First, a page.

However, according to the recent case law of the Regional Court of Linz on limited liability companies, pre-emptive rights to purchase the shares of an insolvent shareholder are invalid and unenforceable.
Know your co-shareholders
There are many ways to prevent shareholders from selling and transferring their shares to third parties without the consent or knowledge of the co-shareholders. Shareholders typically do not want to find themselves in a situation where an unknown person becomes a co-shareholder or even has certain majority rights.
This is a particular risk in case of insolvency proceedings against a shareholder, as the shares of the insolvent shareholder are part of the insolvency estate. In most cases, the insolvency administrator will sell all assets of the insolvency estate, including the shares, to the best bidder and the proceeds will be used to (partly) satisfy the creditors of the insolvent shareholder.
To address this risk, many articles of association provide that in case of insolvency proceedings against a shareholder the remaining shareholders will have a pre-emptive right (Aufgriffsrecht) to purchase the insolvent shareholder's shares. But does this work under Austrian insolvency law?
Pre-emptive right in insolvency proceedings?
Debate rages on whether pre-emptive rights to purchase an insolvent shareholder's shares are valid and can be exercised by the other shareholders. The Austrian Supreme Court has yet to answer this question explicitly. However, it clarified that any agreement that the purchase price for the shares of an insolvent shareholder will be lower than in other comparable cases when exercising the pre-emptive right is immoral (sittenwidrig) and invalid, as this is detrimental to the insolvent shareholder's creditors. Whether pre-emptive rights are enforceable in case of insolvency proceedings at all the Austrian Supreme Court left unanswered.
The Regional Court of Linz recently stated in a legally binding decision (6 R 95/19m) that a pre-emptive right to purchase an insolvent shareholder's shares is in any case immoral (sittenwidrig) and therefore cannot be agreed between shareholders of limited liability companies. The Regional Court of Linz provided the following reasoning:
Upon the opening of insolvency proceedings against a shareholder, the shares are part of the insolvency estate and only the insolvency administrator is entitled to dispose of them. The insolvency administrator may sell and transfer the shares regardless of any pre-emptive right of co-shareholders. A pre-emptive right is to be qualified as a purchase option and according to Austrian insolvency law (Section 26 (3) IO) the insolvency administrator is not bound to (still unaccepted) purchase options granted by the insolvent debtor prior to the opening of insolvency proceedings. Thus, the insolvency administrator is free to sell and transfer the shares to the best bidder irrespective of a pre-emptive right agreed in the articles of association.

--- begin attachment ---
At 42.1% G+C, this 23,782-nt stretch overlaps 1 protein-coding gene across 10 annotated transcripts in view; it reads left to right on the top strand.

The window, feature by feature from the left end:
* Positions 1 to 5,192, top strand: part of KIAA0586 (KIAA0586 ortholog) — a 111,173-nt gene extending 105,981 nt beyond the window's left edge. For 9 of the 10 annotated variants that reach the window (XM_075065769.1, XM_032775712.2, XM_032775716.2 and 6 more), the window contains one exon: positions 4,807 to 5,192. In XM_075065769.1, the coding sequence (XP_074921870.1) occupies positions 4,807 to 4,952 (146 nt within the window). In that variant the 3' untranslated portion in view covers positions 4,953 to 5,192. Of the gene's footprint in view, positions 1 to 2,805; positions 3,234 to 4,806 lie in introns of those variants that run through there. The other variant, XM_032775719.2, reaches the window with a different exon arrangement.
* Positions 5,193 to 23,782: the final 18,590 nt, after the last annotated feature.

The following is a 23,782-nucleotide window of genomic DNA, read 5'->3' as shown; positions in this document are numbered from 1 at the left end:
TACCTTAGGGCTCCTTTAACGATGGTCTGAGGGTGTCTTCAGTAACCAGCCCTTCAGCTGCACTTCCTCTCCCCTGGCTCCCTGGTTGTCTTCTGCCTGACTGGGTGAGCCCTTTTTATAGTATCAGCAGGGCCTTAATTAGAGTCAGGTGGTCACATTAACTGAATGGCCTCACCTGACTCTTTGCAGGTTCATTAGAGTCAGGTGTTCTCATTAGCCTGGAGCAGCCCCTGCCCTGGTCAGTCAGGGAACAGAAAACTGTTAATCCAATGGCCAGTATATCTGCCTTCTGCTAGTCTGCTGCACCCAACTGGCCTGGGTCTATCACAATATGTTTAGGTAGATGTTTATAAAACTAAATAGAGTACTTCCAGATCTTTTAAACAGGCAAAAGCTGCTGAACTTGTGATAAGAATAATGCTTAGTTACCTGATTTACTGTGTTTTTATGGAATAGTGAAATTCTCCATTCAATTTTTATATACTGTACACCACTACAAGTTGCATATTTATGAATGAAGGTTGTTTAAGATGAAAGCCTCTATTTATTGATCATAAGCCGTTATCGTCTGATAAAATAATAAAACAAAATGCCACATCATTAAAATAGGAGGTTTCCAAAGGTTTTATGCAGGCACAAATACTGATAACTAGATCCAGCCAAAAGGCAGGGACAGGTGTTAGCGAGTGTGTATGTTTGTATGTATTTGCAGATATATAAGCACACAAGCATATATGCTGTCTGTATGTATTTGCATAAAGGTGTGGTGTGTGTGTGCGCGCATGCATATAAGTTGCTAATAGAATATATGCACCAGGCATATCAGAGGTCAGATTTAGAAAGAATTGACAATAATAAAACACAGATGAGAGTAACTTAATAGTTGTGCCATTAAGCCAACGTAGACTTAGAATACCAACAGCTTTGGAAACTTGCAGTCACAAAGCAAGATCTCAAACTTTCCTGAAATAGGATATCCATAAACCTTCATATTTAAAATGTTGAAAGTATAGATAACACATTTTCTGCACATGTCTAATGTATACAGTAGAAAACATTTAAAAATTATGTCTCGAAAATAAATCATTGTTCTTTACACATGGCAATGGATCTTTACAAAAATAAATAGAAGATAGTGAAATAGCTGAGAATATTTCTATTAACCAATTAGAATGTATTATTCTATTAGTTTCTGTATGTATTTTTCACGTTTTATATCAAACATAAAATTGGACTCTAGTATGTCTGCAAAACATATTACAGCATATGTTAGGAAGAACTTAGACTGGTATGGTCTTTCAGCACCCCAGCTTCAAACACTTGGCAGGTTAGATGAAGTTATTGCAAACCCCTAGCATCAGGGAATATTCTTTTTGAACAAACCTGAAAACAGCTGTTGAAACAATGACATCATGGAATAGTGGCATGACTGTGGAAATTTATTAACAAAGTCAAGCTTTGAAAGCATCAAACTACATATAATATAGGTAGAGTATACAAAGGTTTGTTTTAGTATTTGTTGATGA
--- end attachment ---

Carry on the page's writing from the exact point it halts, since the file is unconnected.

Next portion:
In line with the recent decision by the Regional Court of Linz, the Regional Courts of Vienna and Graz also tend to qualify pre-emptive rights to purchase an insolvent shareholder's shares to be unenforceable. It remains to be seen whether the Austrian Supreme Court will explicitly confirm this legal view once it has the opportunity to decide about it. If the insolvency administrator is indeed free to sell the shares and is not bound by pre-emptive rights, co-shareholders may only avoid the sale to third parties by making the best purchase offer to the insolvency administrator.
Alternatively, shareholders could agree that shares may not be transferred without the prior consent of all co-shareholders (Vinkulierung). Although not yet explicitly confirmed by the Austrian Supreme Court, there are strong reasons for such a transfer restriction to also be enforceable in insolvency proceedings. As a consequence, upon notification by the insolvency administrator, the company would be entitled to nominate within 14 days a purchaser who is willing to purchase the shares at a price estimated by the court. The company (shareholders) would thus retain control over who takes over the shares of the insolvent shareholder.
Authors: Wolfgang Höller, Philipp Wetter